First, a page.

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Power Up: Five Electric Vehicles We’d Actually Drive

Power Up: Five Electric Vehicles We’d Actually Drive

Most rabid petrolheads have trained themselves to hate electric vehicles. They’re too quiet, too sterile, and don’t hold the same appeal as gas-powered autos.

But the electric scene is growing—rapidly. That means that more boutique manufacturers are springing up, and striving to make electric rides that don’t suck. Plus, when you consider that electric vehicles are low maintenance and make whopping torque—instantaneously—the future doesn’t seem quite as bleak.

Here are five battery-powered vehicles that we’d happily get behind the wheels (or handlebars of).

Morgan Motors EV3

I’ll admit, I was completely oblivious to the EV3’s existence until Gareth Crossley asked me; “have you seen Morgan’s electric roadster?” Now I can’t stop thinking about it.

The EV3 might be battery-powered, but it’s just as gorgeous as anything else from the British manufacturer—and arguably the most evocative vehicle in their stable. True to standard Morgan Motor Company operating procedure, the three-wheeled EV3 is hand crafted—with composite carbon and aluminium panels laid over an ash wood frame. From the kicked up tail (a cue taken from Morgan’s 1930s race cars), to the low slung lights and cylindrical side pods, the roadster’s stance is low and purposeful. Stunning details abound—like the spoked wheels, and the brass cooling fins on the battery casing.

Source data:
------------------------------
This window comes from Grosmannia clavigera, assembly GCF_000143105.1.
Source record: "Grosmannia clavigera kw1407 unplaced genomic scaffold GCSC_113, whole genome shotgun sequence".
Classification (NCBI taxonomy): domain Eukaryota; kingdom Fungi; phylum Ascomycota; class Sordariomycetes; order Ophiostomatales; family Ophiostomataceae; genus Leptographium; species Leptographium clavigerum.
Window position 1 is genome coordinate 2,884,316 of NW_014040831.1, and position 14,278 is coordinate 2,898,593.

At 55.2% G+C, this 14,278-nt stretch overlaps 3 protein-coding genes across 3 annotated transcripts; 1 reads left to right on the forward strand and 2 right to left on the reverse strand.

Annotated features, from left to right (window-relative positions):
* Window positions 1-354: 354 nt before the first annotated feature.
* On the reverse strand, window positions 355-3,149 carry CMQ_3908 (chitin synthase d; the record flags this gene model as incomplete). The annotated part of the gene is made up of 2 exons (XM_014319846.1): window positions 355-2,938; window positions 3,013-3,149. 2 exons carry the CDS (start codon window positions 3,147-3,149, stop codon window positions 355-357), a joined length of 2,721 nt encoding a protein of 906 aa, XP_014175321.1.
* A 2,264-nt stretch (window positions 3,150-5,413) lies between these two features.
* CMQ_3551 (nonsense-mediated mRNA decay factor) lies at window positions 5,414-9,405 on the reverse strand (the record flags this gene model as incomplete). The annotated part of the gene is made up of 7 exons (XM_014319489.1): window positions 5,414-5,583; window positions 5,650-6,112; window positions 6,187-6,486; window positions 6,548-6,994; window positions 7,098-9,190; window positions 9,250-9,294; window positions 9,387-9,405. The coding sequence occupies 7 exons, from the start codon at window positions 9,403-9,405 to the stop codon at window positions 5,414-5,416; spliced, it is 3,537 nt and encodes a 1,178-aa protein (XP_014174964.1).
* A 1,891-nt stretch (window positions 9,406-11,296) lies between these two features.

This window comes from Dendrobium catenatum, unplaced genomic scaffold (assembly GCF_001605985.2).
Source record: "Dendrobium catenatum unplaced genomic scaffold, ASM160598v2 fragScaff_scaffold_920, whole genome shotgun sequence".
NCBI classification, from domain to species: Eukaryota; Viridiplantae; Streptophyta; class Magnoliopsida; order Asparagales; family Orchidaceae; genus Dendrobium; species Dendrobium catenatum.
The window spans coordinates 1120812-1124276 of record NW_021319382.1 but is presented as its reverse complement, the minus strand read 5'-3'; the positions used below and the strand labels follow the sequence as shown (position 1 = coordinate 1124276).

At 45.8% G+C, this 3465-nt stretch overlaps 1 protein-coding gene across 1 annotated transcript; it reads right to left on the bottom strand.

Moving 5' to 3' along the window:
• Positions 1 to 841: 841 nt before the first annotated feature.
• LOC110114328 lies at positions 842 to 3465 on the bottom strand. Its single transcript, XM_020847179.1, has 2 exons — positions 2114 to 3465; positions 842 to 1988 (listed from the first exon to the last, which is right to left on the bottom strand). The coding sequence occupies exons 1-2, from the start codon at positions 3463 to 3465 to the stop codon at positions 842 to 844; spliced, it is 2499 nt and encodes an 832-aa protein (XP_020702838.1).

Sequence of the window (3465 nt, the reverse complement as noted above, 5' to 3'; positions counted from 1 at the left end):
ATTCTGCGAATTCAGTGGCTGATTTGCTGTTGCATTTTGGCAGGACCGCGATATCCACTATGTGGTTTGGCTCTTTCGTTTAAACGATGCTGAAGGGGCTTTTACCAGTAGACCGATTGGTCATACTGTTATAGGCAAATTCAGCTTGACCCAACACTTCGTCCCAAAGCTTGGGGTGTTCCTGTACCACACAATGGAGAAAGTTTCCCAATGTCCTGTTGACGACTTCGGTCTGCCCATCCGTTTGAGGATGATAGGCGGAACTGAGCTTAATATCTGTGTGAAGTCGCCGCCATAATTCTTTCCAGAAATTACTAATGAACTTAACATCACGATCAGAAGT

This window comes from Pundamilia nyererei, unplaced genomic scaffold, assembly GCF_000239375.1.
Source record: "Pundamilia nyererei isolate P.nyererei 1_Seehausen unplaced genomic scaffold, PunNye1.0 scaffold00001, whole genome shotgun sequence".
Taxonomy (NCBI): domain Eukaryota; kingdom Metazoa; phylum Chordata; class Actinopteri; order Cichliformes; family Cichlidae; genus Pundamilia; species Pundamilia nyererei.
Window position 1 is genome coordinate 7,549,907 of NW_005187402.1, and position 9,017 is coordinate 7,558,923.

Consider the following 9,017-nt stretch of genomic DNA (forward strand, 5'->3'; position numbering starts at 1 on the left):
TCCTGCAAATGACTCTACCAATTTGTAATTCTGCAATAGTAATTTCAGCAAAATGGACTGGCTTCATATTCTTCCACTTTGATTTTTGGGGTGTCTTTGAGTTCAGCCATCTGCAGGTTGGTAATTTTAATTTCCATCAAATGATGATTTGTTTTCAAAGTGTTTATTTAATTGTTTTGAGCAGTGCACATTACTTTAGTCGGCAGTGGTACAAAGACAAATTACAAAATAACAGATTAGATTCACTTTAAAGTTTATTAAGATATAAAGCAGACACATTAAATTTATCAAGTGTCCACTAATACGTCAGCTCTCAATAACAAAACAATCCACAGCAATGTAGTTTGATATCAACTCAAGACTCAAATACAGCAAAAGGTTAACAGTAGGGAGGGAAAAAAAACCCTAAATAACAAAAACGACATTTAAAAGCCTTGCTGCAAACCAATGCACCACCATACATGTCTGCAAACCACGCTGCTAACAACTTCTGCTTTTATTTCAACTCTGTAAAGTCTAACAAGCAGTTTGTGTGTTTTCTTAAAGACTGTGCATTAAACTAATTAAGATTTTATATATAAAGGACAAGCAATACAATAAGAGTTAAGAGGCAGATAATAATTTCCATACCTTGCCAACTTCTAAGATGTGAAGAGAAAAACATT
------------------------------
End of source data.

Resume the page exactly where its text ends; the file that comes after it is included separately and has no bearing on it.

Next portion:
The EV3’s powered by a liquid cooled, 46kW motor, running off a 20KWh Lithium-ion battery. Morgan list the weight as sub-500kg, the range as 150 miles, and the top speed at 90mph. The only number we don’t have, is the price—there’s been no official word on that, or a final release date. We’re waiting with bated breath.


Rimac Automobili Concept_S

When it launched, Rimac Automobili’s Concept_One was hailed as being the world’s first electric supercar. With 1 088hp on tap, it does 0-100km/h in 2.8 seconds, and even smoked a Tesla P90d and Ferrari LaFerrari.

So what did Rimac do? They built the Concept_S. It has 296 more horses, and 200Nm more torque, than the Concept_One—and it weighs 50kg less. That brings the final numbers to 1 384hp, 1 800Nm and 1 800kg. Let that sink in for a minute.

The Concept_S has a new aero package too, improving downforce by 34 percent. But, more importantly, it’s running an updated version of Rimac’s Rimac All Wheel Torque Vectoring system. It’s the same system that ran in Nobuhiro ‘Monster’ Tajima’s race car, when he dominated the 2015 Pikes Peak International Hill Climb. In the simplest terms, it uses sensors and higher grade maths to calculate the optimal amount of torque for each wheel—a hundred times a second. It effectively handles traction control, stability control, and ‘ABS’ duties all at once, and can be controlled by the driver.

Visually, the Concept_S is all business; racy and curvy on the outside, and premium on the inside with loads of carbon fibre, Alcantara and CNC-machined buttons. As for the price: if you have to ask, well…